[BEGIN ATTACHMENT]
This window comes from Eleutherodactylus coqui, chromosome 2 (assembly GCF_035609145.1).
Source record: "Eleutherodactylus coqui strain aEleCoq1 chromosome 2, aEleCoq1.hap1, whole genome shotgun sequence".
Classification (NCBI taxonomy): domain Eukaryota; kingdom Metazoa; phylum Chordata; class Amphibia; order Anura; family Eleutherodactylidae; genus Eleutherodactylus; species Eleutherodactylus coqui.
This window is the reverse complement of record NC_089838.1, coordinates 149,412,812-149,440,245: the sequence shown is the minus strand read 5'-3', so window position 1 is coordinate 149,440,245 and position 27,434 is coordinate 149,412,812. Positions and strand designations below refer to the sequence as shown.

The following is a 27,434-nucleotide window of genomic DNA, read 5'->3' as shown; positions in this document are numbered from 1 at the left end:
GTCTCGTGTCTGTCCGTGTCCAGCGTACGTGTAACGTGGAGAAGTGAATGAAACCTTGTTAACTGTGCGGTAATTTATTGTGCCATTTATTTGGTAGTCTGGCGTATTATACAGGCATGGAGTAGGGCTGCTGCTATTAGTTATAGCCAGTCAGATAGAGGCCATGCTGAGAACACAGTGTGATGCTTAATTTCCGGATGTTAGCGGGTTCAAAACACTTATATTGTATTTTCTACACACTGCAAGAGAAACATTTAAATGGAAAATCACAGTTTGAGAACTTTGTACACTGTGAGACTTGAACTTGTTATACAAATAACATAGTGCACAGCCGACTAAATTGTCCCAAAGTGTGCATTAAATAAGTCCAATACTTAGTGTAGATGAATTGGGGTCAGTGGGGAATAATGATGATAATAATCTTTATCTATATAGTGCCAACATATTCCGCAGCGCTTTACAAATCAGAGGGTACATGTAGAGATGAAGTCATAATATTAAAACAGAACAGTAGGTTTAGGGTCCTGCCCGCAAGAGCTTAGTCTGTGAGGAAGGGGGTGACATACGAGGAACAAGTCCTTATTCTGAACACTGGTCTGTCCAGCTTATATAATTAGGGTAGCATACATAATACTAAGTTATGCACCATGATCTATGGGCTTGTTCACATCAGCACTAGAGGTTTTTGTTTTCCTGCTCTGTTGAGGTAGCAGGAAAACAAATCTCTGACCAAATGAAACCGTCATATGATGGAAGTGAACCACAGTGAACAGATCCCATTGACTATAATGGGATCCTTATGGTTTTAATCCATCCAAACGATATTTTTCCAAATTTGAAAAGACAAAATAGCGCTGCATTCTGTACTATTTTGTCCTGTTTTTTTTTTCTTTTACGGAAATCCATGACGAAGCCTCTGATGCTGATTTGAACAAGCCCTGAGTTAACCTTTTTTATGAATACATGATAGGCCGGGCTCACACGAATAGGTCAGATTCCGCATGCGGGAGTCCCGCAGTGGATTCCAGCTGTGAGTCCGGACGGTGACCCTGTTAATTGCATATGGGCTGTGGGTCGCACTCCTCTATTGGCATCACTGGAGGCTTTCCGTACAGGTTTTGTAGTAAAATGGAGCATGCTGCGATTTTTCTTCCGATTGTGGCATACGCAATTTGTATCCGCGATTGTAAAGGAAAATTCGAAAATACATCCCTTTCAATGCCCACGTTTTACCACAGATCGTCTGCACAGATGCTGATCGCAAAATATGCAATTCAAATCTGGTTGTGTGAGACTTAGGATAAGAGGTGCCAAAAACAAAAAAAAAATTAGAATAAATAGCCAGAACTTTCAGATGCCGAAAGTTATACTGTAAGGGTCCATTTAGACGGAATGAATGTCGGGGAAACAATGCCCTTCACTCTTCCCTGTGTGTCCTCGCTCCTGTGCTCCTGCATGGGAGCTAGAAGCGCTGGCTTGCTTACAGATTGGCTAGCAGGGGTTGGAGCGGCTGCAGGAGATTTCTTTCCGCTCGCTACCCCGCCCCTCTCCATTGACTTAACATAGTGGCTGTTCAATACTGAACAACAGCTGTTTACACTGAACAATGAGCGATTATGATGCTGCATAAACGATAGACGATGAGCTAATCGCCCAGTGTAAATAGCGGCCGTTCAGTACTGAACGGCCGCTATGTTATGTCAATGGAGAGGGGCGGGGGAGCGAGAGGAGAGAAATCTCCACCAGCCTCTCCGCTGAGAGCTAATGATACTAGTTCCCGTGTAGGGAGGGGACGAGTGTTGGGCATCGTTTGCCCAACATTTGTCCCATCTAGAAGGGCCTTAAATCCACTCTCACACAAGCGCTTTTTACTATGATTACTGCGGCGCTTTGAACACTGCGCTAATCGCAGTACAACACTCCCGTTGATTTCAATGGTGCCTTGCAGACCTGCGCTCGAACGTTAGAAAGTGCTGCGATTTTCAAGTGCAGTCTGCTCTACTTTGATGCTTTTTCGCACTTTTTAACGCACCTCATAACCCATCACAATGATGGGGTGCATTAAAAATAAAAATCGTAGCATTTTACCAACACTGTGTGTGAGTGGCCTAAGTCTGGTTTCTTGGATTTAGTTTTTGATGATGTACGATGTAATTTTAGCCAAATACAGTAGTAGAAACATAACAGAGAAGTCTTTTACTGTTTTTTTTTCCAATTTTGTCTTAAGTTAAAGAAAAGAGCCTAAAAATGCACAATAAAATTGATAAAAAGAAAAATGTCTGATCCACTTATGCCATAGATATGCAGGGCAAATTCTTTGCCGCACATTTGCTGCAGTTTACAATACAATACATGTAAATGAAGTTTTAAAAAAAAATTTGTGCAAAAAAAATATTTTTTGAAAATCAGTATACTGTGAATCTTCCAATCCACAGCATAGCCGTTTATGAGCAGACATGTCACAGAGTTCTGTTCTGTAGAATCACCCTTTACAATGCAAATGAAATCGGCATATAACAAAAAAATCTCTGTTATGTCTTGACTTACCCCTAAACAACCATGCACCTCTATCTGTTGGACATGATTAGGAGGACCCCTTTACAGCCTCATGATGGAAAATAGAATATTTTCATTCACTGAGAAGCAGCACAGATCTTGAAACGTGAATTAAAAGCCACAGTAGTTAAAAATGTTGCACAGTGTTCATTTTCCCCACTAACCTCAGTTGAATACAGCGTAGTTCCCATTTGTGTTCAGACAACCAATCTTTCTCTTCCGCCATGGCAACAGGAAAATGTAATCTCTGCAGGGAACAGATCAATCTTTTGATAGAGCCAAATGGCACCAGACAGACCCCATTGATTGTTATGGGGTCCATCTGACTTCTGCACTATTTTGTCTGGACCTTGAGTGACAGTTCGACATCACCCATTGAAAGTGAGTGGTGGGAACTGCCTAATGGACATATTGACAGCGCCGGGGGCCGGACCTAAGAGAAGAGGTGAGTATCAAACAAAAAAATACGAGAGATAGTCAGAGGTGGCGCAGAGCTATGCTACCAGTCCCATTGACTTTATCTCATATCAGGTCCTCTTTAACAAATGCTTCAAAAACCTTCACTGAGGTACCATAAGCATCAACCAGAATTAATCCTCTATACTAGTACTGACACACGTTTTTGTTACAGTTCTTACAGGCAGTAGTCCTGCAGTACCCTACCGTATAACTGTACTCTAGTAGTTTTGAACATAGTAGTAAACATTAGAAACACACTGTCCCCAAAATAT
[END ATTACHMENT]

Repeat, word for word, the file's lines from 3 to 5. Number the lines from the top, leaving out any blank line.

Classification (NCBI taxonomy): domain Eukaryota; kingdom Metazoa; phylum Chordata; class Amphibia; order Anura; family Eleutherodactylidae; genus Eleutherodactylus; species Eleutherodactylus coqui.
This window is the reverse complement of record NC_089838.1, coordinates 149,412,812-149,440,245: the sequence shown is the minus strand read 5'-3', so window position 1 is coordinate 149,440,245 and position 27,434 is coordinate 149,412,812. Positions and strand designations below refer to the sequence as shown.

The following is a 27,434-nucleotide window of genomic DNA, read 5'->3' as shown; positions in this document are numbered from 1 at the left end: